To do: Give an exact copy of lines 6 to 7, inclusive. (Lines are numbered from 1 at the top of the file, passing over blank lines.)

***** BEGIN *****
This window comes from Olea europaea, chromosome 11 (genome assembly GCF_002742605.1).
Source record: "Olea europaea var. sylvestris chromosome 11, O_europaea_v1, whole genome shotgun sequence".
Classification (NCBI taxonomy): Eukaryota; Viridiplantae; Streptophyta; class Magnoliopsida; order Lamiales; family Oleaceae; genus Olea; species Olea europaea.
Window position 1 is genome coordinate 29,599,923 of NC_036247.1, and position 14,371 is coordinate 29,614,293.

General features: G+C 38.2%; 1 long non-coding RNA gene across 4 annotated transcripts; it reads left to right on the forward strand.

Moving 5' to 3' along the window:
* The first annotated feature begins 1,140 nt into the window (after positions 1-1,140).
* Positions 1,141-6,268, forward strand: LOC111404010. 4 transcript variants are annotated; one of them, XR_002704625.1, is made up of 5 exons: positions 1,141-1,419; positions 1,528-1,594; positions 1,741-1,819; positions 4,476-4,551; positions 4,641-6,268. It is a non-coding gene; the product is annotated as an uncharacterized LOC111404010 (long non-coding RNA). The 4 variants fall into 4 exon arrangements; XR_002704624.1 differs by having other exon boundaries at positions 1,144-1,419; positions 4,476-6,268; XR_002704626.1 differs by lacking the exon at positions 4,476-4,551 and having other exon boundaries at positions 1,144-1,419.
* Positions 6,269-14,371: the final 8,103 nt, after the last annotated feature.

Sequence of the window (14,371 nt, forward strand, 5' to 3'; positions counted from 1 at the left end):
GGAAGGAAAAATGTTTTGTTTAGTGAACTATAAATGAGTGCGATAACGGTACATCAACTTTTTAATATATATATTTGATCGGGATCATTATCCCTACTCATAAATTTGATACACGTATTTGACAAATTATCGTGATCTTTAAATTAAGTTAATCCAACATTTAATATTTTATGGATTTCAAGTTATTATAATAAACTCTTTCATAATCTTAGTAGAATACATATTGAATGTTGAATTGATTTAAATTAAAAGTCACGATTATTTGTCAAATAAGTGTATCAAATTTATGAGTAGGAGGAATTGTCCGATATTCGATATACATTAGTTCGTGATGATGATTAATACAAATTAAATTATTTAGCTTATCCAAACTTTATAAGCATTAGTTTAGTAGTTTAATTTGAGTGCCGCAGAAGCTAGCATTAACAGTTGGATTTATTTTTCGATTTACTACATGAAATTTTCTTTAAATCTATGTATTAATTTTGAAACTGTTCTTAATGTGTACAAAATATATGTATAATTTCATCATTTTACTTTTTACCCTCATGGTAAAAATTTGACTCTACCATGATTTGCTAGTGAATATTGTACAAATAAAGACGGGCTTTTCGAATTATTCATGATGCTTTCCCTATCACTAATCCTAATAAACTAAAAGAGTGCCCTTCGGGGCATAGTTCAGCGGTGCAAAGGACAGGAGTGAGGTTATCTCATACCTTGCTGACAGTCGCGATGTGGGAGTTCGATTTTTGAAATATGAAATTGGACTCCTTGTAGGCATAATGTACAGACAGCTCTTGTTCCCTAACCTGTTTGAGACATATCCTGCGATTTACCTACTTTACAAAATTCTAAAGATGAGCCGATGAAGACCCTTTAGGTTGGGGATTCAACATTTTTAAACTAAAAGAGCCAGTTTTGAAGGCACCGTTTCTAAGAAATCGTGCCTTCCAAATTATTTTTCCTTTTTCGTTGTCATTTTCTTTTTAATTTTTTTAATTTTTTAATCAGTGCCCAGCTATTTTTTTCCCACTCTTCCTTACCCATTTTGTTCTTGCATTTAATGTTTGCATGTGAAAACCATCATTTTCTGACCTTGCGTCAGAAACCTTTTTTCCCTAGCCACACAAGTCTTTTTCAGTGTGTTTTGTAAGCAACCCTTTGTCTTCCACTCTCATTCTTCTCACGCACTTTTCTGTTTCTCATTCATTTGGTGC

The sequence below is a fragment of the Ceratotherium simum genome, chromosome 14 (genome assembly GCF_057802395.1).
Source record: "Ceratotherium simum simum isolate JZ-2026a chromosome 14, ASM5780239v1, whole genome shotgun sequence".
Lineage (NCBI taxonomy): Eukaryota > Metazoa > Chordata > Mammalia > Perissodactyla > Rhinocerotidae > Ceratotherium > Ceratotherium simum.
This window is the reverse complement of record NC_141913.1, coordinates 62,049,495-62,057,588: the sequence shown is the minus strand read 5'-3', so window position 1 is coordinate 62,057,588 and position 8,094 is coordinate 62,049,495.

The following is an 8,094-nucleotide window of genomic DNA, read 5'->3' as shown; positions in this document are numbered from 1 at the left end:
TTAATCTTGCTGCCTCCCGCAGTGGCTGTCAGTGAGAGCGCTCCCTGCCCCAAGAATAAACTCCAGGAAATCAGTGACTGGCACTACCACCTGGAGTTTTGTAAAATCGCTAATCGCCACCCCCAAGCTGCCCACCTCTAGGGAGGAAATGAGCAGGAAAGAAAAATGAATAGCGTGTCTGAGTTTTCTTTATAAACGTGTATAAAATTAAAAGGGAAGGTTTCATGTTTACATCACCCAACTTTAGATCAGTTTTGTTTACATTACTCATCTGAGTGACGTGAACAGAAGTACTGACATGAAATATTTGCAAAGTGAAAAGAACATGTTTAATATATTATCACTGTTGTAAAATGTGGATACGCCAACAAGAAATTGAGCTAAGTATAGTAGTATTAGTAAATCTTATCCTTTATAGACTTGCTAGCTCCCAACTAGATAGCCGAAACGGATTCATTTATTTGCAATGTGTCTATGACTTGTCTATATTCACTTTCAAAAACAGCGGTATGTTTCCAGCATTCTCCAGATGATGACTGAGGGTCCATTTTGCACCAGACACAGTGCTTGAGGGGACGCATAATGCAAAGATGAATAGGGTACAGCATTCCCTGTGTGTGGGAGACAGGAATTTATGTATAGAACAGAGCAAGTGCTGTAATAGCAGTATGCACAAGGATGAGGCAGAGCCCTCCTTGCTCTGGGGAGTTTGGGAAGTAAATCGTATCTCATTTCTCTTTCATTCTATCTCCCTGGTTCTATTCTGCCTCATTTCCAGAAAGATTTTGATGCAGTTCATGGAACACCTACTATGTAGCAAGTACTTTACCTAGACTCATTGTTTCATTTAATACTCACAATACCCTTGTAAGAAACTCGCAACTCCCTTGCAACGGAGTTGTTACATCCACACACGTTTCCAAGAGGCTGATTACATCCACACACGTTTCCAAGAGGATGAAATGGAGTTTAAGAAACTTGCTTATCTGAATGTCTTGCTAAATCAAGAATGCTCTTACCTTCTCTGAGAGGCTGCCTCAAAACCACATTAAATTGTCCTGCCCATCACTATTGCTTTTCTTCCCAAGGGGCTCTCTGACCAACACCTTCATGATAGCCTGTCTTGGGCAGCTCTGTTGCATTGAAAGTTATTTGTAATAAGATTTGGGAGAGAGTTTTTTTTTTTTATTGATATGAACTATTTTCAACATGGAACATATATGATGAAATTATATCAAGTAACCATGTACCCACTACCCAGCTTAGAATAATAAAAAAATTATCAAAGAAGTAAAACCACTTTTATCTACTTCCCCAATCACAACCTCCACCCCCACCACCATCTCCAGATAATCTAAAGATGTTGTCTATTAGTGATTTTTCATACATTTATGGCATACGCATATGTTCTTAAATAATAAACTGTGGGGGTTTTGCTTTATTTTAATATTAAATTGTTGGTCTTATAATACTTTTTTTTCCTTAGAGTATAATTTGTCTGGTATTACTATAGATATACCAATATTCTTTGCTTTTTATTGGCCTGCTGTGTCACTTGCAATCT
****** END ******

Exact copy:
Moving 5' to 3' along the window:
* The first annotated feature begins 1,140 nt into the window (after positions 1-1,140).